Session Type: ACR Concurrent Abstract Session
Session Time: 11:00AM-12:30PM
Background/Purpose: Primary Sjögren’s Syndrome (pSS) is characterized by lymphocytic infiltration of salivary glands. Unclear interactions between infiltrating cells and salivary gland ductal cells cause reduced gland function (hyposalivation), and significant decrease in patient quality of life. We recently isolated salivary gland stem cells from healthy human salivary gland biopsies, and characterized their self-renewal and differentiation capabilities. These stem cells are ductal cells and are therefore likely to be complicit in pSS manifestation. We sought to elucidate differences in salivary gland stem cells from pSS patients, compared to healthy controls.
Methods: Salivary gland stem cells were isolated as published from parotid gland biopsies of healthy control and pSS patients . After 4 days, stem cells, grown as balls of cells termed ‘salispheres’, were dispersed into single cells and new salispheres generated. This passaging was repeated to ascertain the proliferative potential. Every week, culture medium samples were taken for mass spectrometry analysis. Immunohistochemistry stainings and electron microscopy were performed as standard.
Results: Yield of salivary gland stem cells from pSS biopsies was significantly lower than from healthy control tissues. The self-renewal capability of stem cells from pSS biopsies was markedly reduced compared to healthy control samples (Fig. 1). Secretome analysis via mass spectrometry revealed an abundance of keratins in culture medium, suggesting expulsion/secretion/mislocalization of keratins by ductal cells in pSS (Fig. 2). In preliminary data, ductal cells cytoplasm from pSS biopsies contained less keratins. Keratin fibers were observed extracellularly basally to pSS ductal cells by electron microscopy.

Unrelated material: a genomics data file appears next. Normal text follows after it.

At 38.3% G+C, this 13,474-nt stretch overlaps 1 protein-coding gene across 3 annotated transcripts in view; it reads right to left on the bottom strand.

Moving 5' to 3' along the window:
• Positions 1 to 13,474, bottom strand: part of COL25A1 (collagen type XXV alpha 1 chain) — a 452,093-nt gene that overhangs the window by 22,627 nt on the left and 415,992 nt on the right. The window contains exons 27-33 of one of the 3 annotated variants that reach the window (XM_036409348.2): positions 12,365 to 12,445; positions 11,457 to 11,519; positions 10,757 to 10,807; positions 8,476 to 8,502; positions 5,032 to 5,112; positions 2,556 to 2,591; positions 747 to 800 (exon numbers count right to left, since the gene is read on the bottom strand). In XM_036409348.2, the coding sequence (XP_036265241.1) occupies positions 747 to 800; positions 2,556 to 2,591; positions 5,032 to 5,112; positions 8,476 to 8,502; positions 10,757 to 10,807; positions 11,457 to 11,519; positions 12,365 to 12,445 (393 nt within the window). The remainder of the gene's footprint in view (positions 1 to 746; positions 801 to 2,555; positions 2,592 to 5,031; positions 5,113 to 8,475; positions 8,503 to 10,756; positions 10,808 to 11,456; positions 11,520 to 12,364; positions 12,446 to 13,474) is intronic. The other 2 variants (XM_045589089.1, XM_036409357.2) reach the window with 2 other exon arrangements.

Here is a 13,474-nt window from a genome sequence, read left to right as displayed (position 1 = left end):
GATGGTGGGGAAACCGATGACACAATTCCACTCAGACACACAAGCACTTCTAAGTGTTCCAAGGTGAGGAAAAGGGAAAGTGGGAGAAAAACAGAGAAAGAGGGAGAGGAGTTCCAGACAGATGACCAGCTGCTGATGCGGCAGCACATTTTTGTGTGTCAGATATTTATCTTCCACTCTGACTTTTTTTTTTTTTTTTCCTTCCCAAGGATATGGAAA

Conclusion: Our data demonstrates that there is an innate difference in regenerative potential and secretome of salivary gland stem cells from pSS biopsies compared to healthy controls. This deficit suggests an innate defect in stem cell ability to regenerate damaged glandular tissue in pSS, and may hereby contribute to the hyposalivation. We suggest for the first time that expulsion, secretion or mislocalization of keratins may underpin salivary gland stem cell defects in pSS and provide a novel insight into how salivary gland malfunction is manifested in pSS. Further characterization of stem cells from pSS biopsies, including organoid generation (mini salivary glands-in-a-dish), will further reveal mechanisms underpinning ductal cell involvement in pSS, and generate new therapeutic options.
To cite this abstract in AMA style:Pringle S, Bootsma H, Vissink A, Spijkervet FKL, Coppes R, Kroese FGM. Modelling Primary Sjögren’s Syndrome Using Salivary Gland Stem Cells [abstract]. Arthritis Rheumatol. 2016; 68 (suppl 10). https://acrabstracts.org/abstract/modelling-primary-sjogrens-syndrome-using-salivary-gland-stem-cells/. Accessed October 27, 2020.
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